Tucked away at the west end of Foster Park, the Senior Citizens Center is an amenity provided by the City of Kokomo that improves the quality of life for many. Located in an unassuming building on West Superior Street, people have mistaken it for a nursing home. Inside, however, it bustles with activity. It provides welcome recreation and even nutrition, plus a bit of education, to residents aged 50 and over.
“I always say it’s the best-kept secret in Kokomo, although people have been coming here for years,” says Mendi Snow, office manager. “It’s been here since 1976 but it has been added on to. Most of the seniors who come here are very active.”
Annual membership is $3 for those living within the city limits, and $4 for those outside. Besides all the recreational happenings the facility provides, the staff also serves a daily lunch and provides participants with up-to-date information about services and programs geared toward seniors. Lunches are provided by Area Five Agency on Aging and Community Services. The cost of lunch is $4.50, and it’s free for adults aged 60 and over.
“We have a kitchen area that has warmers and coolers,” Snow says. “Lunch is eaten in the Grand Room where most activities such as line dancing and Zumba take place. The room has round tables and 10 long tables where people sit together to eat.”
“There are three really nice pool tables in the pool room,” Snow adds. “On Monday, Wednesday and Friday there are pool tournaments and bingo. There’s a lot of laughing and talking. Tuesday and Thursdays seem quieter. Those are morning stretch, euchre, and bridge days. After morning stretch there are sponsored talks given by local businesses, or organizations like nursing homes or therapy places. The talks give tips such as how to prevent falls or what’s changing in Medicare plans.”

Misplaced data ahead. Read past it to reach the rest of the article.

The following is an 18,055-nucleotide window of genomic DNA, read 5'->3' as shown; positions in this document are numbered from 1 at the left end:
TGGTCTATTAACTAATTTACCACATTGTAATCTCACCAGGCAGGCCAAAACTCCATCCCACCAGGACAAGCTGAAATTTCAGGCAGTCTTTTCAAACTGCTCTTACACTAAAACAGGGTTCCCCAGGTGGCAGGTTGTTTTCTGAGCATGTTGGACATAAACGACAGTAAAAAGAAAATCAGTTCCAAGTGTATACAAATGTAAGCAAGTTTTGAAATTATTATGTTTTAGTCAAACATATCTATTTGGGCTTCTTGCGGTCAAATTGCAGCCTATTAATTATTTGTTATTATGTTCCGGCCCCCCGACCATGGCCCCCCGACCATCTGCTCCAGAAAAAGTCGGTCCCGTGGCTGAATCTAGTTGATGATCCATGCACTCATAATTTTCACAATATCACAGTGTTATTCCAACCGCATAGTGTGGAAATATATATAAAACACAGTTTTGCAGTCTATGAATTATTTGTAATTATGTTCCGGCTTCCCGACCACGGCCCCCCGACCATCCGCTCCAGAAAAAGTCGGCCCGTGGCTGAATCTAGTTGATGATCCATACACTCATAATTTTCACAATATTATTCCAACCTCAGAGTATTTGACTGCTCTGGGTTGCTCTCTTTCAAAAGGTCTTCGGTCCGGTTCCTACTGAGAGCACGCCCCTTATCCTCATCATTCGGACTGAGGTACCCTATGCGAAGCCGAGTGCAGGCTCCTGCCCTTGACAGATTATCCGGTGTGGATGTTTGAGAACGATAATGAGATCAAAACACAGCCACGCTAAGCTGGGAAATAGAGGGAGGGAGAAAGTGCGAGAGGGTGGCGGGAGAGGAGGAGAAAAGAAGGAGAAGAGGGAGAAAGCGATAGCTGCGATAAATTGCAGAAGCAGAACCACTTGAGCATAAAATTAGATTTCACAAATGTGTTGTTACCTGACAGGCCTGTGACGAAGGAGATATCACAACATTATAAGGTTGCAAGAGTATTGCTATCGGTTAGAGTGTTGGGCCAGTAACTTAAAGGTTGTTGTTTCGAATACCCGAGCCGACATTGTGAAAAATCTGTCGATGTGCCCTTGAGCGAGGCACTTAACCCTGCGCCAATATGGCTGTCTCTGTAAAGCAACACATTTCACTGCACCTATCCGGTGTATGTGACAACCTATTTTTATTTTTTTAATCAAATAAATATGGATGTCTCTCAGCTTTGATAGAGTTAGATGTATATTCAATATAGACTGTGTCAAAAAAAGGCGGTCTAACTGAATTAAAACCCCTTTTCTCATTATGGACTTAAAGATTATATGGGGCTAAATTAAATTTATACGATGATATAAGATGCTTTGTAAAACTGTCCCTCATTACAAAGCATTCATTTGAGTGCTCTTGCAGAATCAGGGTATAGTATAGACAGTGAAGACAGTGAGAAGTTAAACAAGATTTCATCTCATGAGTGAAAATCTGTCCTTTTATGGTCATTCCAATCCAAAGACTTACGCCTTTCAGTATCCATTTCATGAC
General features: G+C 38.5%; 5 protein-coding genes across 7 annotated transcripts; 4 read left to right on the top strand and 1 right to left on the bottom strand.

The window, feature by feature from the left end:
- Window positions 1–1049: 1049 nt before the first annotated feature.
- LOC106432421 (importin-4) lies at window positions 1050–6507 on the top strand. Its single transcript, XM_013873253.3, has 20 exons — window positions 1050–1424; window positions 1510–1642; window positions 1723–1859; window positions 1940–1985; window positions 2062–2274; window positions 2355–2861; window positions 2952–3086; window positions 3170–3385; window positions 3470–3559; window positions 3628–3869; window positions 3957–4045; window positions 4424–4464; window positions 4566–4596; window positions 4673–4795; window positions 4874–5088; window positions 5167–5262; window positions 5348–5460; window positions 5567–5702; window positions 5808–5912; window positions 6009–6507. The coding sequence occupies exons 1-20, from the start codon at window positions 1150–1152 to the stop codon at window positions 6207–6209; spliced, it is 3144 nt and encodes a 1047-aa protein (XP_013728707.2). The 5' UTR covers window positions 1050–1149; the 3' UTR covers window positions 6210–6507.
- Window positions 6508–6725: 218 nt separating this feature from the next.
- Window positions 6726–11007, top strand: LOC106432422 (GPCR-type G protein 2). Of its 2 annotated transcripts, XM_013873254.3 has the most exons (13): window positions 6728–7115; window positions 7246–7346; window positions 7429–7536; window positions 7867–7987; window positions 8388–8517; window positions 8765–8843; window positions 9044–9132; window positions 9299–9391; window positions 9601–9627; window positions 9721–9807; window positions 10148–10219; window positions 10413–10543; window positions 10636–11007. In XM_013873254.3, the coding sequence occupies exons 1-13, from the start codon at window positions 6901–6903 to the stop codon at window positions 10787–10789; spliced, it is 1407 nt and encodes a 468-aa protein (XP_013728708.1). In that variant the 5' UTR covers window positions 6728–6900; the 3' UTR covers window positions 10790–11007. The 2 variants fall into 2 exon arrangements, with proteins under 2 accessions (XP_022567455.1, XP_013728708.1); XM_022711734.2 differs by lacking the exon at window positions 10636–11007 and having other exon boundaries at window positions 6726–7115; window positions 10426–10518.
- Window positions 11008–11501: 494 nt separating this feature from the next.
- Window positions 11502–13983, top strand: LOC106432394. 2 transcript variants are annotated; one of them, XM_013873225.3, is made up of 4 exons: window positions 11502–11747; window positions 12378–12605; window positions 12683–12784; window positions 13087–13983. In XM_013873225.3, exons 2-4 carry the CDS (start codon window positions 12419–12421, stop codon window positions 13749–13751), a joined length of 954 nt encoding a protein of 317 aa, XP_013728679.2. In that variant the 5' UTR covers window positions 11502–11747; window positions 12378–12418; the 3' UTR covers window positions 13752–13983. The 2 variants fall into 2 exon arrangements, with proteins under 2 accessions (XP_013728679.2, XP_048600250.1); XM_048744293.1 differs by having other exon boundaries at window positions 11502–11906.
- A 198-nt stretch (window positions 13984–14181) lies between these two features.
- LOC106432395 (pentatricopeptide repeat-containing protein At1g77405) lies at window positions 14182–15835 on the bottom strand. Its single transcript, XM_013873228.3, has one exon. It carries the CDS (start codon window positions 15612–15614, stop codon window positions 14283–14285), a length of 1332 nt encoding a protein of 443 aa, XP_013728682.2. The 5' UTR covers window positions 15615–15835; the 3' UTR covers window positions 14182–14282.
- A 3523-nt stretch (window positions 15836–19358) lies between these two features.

Patrons also enjoy parties. Birthdays are celebrated and the staff offers dances on Saturday nights for a $4 admission fee. During the week members can brush up on their dance skills by participating in sessions for beginning line dancing and Zumba.
“The center is completely handicap accessible, and also has an area for cards and TV viewing,” Snow says. “Some people only come just for one activity, while others come for several. We have a provision for those who may be worried about coming at first. If grandma is shy, she can bring a son, daughter or grandchild with her, but they have to be at least 21. After about one or two times, people feel very comfortable and don’t need the family member.”
On the City of Kokomo website, information about the Senior Citizens Center can be accessed. A downloadable calendar is available, plus a page that provides links to many agencies and resources. Information is given that ranges from discount drug programs to Meals on Wheels. There are links to other sites that give valuable information on topics such as identity theft, the Better Business Bureau and medical alert systems.
The staff members pride themselves on getting to know the seniors who enjoy the activities offered. They may telephone a participant who misses a session, just to check in with them. During the COVID-19 shutdowns it was evident that members missed the camaraderie and programs. Some ladies brought chairs and met outside on the grounds to talk. Others would drive by or call in to see when it would reopen.
“During COVID we took the time to clean carpets and painted,” Snow says. “I called groups such as the pool guys to see how people were doing. It was evident that the seniors missed their friends. When we did reopen, it was slower than before but it gradually picked up again. Our goal is that we want people to get out and stay active. It keeps your mind sharp by being busy. Everyone gets one freebie. Come try it out and see if you like it.”
The City of Kokomo Senior Citizens Center is located at 721 West Superior Street. For more info, call 765-456-7557 or visit cityofkokomo.org.
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